Prodrive, the motorsport company best known for being the team behind the World Rally Championship campaigns of Subaru, launches a new division - Prodrivelive - on January 1, 2002 with corporate driver development programmes at its core.
Prodrivelive will use the Prodrive team's diet, fitness and endurance programmes utilised by Richard Burns, Britain's top rally driver.
The launch of the new Warwickshire-based division signals the return to the driver training industry of Paul Catlin as managing director of Prodrivelive.
He is promising a radical change of approach to an industry which he says has not changed in its use of teaching techniques since 1997 when he sold Drive & Survive.
'I don't think all accidents involving company-owned vehicles are caused by poor driving,' said Catlin. 'I think the majority of fleet drivers are very good but they are under a lot of stress; they have mood swings and mood dictates driving style.
'Food and water intake impacts on concentration levels and the majority of accidents occur because drivers are not focusing on the task in hand. We will be training company car drivers to become their own risk manager and looking at the mental side of driving as well as the practical side.'
Prodrivelive's top dietary tips include:
- Good hydration habits allow healthy nerve function, maintain energy levels and mental focus, and place less stress on the heart and circulatory system. A 2 per cent loss of body fluid can result in drops of mental and physical performance of between 10 and 25 per cent. Drink two litres of water daily - more during hot weather.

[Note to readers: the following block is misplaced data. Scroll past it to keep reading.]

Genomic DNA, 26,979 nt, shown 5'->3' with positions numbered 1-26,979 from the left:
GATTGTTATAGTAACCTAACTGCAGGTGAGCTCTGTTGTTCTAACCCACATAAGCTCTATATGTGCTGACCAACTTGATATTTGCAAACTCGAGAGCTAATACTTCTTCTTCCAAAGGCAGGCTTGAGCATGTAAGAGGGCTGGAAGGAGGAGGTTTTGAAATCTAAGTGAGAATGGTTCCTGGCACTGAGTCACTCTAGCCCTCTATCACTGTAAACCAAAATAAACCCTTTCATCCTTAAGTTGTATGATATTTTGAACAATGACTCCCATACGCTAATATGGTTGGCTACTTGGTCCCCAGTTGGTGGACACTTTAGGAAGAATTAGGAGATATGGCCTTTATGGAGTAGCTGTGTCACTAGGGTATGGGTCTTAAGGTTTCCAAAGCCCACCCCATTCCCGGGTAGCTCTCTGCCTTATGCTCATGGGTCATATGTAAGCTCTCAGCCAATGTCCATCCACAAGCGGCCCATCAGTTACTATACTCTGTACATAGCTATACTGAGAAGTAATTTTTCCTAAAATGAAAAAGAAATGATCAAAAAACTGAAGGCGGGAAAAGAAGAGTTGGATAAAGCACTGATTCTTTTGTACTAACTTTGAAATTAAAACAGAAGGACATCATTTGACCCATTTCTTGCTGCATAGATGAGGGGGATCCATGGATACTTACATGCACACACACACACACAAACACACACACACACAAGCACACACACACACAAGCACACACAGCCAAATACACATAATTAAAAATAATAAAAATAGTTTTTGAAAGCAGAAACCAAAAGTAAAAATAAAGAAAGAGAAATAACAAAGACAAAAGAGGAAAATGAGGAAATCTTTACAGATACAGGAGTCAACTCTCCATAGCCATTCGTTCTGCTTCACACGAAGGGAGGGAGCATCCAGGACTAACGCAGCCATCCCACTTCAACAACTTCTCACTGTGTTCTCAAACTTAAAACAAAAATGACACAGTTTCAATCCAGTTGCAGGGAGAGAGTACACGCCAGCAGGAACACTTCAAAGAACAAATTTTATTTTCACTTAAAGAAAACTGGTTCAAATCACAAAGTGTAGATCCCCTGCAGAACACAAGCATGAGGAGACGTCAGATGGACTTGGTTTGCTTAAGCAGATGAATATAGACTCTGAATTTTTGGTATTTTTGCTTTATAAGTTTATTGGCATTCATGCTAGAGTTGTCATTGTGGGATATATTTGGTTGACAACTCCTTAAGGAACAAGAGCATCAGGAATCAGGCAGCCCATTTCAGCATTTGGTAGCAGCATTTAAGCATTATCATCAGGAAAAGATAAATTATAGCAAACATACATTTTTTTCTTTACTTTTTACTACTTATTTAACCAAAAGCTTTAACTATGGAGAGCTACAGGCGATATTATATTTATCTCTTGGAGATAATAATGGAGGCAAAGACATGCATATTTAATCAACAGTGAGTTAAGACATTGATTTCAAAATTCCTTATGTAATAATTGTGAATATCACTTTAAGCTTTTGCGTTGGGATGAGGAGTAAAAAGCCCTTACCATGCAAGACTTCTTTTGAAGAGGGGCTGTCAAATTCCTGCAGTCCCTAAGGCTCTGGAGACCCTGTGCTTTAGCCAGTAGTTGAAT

- Disrupted sleep patterns impact on driving reaction times. If you need eight hours sleep make sure you get it.
- Low blood sugar levels impact on reaction times. Avoid more than three-four hours between meals and never miss breakfast. Give your brain the right fuel by making sure you eat a wide variety of fruit and vegetables. Avoid excessive caffeine consumption - a maximum of two caffeinated drinks daily to ensure quick reaction times.
- Stretching is crucial to driver performance enhancing posture and endurance as well as reducing the risk of neck and back pain, thereby resulting in greater driver comfort and performance.
- A sound endurance base is the cornerstone of good general fitness. It can assist with weight management and increase energy levels. It allows you to recover quicker after exertion, improves ability to deal with stress and enhances concentration. It will underpin all time spent in a car. Run, walk briskly or perform other exercise three-five times a week for 25-60 minutes.